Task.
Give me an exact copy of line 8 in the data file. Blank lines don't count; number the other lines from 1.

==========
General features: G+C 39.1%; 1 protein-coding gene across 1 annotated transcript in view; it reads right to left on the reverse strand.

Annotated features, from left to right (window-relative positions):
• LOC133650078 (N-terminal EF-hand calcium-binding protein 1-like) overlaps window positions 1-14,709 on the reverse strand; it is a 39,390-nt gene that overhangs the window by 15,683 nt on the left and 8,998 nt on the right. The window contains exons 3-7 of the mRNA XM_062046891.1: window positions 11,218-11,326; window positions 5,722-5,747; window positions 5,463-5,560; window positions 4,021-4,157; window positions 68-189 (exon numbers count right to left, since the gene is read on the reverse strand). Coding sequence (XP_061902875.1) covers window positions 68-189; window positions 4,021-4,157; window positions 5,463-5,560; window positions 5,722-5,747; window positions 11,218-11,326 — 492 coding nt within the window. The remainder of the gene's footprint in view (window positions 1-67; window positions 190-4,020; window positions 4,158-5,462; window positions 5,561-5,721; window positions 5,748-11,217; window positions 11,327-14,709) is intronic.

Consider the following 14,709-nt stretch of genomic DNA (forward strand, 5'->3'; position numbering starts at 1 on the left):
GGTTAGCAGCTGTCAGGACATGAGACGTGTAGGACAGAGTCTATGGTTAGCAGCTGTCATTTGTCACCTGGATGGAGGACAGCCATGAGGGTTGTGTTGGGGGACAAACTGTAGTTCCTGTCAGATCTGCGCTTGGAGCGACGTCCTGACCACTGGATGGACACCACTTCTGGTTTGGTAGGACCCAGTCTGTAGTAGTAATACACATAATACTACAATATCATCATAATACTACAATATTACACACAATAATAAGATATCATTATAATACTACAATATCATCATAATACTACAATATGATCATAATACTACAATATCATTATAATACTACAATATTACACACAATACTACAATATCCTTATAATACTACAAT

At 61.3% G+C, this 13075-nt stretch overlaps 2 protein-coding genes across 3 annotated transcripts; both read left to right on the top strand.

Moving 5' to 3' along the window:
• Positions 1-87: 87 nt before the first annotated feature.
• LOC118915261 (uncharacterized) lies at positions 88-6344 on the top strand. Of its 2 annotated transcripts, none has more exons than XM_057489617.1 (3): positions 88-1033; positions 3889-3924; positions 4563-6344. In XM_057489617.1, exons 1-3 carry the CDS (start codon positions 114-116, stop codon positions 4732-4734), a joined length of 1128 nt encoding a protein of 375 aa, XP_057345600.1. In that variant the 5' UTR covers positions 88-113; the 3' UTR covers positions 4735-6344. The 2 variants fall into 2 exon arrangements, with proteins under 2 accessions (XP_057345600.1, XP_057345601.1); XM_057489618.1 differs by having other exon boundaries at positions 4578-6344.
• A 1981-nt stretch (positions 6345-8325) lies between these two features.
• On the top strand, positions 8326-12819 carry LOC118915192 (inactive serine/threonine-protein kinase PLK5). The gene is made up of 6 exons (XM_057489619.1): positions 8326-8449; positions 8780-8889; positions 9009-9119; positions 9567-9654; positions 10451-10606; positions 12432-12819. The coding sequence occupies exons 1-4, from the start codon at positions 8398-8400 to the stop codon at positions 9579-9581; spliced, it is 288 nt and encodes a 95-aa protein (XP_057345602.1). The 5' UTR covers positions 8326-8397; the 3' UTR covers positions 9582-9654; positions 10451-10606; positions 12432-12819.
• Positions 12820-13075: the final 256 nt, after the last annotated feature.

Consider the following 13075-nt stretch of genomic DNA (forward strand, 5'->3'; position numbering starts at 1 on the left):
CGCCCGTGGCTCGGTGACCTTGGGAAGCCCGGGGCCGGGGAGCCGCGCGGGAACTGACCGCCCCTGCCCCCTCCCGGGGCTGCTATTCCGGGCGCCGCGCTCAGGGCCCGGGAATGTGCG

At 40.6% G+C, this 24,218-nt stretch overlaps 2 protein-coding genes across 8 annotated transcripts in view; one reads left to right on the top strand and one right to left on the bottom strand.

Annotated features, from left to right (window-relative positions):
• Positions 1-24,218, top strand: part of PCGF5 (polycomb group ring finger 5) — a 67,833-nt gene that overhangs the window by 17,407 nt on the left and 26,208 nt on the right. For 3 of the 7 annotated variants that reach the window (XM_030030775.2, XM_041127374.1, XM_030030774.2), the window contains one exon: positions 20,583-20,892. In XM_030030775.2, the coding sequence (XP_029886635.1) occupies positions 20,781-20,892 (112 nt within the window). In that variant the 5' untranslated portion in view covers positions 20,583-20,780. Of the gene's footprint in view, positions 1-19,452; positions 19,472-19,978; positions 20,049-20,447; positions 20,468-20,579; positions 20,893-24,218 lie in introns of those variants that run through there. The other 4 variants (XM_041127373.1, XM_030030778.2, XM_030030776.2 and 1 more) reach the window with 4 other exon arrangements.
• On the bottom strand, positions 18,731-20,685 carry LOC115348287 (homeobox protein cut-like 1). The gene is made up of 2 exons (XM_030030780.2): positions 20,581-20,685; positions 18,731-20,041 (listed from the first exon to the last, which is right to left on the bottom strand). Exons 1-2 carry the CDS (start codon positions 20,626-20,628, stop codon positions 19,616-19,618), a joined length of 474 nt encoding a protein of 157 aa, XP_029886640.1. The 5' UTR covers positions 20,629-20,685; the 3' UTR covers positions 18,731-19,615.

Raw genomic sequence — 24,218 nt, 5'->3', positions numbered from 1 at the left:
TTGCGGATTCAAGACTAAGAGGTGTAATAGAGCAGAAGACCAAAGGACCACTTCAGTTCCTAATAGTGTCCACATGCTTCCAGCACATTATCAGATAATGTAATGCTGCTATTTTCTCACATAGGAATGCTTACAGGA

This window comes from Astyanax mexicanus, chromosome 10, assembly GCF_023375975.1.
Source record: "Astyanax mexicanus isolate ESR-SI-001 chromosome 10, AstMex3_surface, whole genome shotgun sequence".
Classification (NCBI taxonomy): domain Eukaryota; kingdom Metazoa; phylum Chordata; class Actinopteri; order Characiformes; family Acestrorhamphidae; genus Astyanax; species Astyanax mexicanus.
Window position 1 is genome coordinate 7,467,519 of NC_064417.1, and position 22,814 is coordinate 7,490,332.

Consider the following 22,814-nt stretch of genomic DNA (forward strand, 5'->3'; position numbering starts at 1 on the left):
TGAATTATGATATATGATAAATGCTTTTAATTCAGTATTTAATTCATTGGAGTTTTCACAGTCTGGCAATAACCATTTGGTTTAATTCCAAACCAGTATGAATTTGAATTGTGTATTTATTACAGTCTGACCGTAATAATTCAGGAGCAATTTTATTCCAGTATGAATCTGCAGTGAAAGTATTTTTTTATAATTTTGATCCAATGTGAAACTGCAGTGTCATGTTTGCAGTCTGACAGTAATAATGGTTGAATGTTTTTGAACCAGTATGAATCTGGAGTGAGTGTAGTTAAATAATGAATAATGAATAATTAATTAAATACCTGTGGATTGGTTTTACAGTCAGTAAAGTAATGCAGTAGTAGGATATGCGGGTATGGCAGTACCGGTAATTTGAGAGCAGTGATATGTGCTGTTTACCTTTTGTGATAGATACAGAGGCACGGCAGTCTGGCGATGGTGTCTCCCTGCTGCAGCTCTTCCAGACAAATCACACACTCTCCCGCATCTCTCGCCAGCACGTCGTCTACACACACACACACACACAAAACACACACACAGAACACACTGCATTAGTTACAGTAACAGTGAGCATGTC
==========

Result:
• Positions 1-87: 87 nt before the first annotated feature.